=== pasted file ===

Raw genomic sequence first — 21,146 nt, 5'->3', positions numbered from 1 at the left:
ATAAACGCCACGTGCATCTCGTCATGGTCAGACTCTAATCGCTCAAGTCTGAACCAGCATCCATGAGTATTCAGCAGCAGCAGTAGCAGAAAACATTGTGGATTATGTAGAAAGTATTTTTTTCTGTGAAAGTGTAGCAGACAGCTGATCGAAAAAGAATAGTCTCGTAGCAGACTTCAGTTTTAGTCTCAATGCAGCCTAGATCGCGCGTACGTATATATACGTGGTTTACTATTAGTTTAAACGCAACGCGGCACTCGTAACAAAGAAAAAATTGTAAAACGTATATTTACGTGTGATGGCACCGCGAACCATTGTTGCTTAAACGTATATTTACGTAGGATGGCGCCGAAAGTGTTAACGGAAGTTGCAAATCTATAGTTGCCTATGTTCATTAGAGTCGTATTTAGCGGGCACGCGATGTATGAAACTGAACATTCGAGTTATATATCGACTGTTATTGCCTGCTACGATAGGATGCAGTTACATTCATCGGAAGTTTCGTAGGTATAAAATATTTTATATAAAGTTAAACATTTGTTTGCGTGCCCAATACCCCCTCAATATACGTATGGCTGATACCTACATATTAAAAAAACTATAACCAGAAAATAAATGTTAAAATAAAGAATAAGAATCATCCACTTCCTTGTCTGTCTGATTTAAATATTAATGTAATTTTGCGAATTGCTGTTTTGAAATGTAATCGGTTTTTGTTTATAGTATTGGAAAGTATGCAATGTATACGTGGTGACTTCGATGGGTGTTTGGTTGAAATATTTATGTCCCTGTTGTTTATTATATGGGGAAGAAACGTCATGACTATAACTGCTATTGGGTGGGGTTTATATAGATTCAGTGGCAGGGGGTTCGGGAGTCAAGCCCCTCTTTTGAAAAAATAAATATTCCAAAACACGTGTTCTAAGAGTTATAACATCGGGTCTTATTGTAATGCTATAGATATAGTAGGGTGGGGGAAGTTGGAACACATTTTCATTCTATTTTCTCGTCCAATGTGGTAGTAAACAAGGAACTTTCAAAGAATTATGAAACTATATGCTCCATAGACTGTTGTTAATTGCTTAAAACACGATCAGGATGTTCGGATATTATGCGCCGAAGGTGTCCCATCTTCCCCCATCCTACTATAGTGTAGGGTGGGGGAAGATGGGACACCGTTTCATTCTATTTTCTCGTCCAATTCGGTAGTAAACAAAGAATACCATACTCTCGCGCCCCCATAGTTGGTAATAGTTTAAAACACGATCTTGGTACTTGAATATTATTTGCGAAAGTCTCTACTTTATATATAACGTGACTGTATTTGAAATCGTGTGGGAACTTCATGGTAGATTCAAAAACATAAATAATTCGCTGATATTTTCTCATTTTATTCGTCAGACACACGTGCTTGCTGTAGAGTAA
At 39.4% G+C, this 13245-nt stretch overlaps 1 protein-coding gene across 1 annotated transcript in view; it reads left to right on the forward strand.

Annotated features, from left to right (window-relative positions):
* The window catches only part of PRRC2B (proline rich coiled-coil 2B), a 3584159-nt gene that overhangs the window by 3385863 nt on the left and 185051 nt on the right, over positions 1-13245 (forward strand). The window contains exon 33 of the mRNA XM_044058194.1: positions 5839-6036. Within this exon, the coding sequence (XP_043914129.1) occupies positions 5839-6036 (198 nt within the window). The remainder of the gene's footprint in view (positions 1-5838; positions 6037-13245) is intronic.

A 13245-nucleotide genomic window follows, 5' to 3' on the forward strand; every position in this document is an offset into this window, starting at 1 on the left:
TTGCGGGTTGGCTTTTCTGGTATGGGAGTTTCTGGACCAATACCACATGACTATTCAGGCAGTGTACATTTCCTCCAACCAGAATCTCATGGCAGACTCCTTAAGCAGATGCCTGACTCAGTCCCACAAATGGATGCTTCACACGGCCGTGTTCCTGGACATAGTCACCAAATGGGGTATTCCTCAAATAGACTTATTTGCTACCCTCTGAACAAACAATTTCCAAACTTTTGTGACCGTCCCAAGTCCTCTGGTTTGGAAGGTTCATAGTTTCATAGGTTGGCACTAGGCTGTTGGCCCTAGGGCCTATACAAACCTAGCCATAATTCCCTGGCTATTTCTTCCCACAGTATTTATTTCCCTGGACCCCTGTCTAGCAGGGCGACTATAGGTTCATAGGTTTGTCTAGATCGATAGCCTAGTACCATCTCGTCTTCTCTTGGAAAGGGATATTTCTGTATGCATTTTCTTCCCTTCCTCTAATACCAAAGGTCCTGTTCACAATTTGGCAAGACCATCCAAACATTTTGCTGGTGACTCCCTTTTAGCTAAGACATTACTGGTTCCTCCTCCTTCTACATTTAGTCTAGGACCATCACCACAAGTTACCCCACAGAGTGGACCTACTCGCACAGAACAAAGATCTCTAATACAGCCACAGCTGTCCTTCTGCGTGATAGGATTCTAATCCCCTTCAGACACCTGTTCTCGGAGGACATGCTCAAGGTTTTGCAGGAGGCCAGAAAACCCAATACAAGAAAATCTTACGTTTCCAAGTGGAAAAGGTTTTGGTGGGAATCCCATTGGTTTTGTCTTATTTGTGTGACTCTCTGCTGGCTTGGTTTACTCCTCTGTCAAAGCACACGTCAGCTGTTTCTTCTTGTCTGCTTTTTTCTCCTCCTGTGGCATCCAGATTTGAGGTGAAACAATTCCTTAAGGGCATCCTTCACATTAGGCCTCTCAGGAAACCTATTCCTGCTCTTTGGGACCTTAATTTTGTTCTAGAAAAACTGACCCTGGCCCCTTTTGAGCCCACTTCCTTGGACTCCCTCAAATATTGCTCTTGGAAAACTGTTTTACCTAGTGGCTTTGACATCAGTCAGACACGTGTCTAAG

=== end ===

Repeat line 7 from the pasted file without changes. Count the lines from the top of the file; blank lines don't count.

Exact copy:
TTGCGGGTTGGCTTTTCTGGTATGGGAGTTTCTGGACCAATACCACATGACTATTCAGGCAGTGTACATTTCCTCCAACCAGAATCTCATGGCAGACTCCTTAAGCAGATGCCTGACTCAGTCCCACAAATGGATGCTTCACACGGCCGTGTTCCTGGACATAGTCACCAAATGGGGTATTCCTCAAATAGACTTATTTGCTACCCTCTGAACAAACAATTTCCAAACTTTTGTGACCGTCCCAAGTCCTCTGGTTTGGAAGGTTCATAGTTTCATAGGTTGGCACTAGGCTGTTGGCCCTAGGGCCTATACAAACCTAGCCATAATTCCCTGGCTATTTCTTCCCACAGTATTTATTTCCCTGGACCCCTGTCTAGCAGGGCGACTATAGGTTCATAGGTTTGTCTAGATCGATAGCCTAGTACCATCTCGTCTTCTCTTGGAAAGGGATATTTCTGTATGCATTTTCTTCCCTTCCTCTAATACCAAAGGTCCTGTTCACAATTTGGCAAGACCATCCAAACATTTTGCTGGTGACTCCCTTTTAGCTAAGACATTACTGGTTCCTCCTCCTTCTACATTTAGTCTAGGACCATCACCACAAGTTACCCCACAGAGTGGACCTACTCGCACAGAACAAAGATCTCTAATACAGCCACAGCTGTCCTTCTGCGTGATAGGATTCTAATCCCCTTCAGACACCTGTTCTCGGAGGACATGCTCAAGGTTTTGCAGGAGGCCAGAAAACCCAATACAAGAAAATCTTACGTTTCCAAGTGGAAAAGGTTTTGGTGGGAATCCCATTGGTTTTGTCTTATTTGTGTGACTCTCTGCTGGCTTGGTTTACTCCTCTGTCAAAGCACACGTCAGCTGTTTCTTCTTGTCTGCTTTTTTCTCCTCCTGTGGCATCCAGATTTGAGGTGAAACAATTCCTTAAGGGCATCCTTCACATTAGGCCTCTCAGGAAACCTATTCCTGCTCTTTGGGACCTTAATTTTGTTCTAGAAAAACTGACCCTGGCCCCTTTTGAGCCCACTTCCTTGGACTCCCTCAAATATTGCTCTTGGAAAACTGTTTTACCTAGTGGCTTTGACATCAGTCAGACACGTGTCTAAG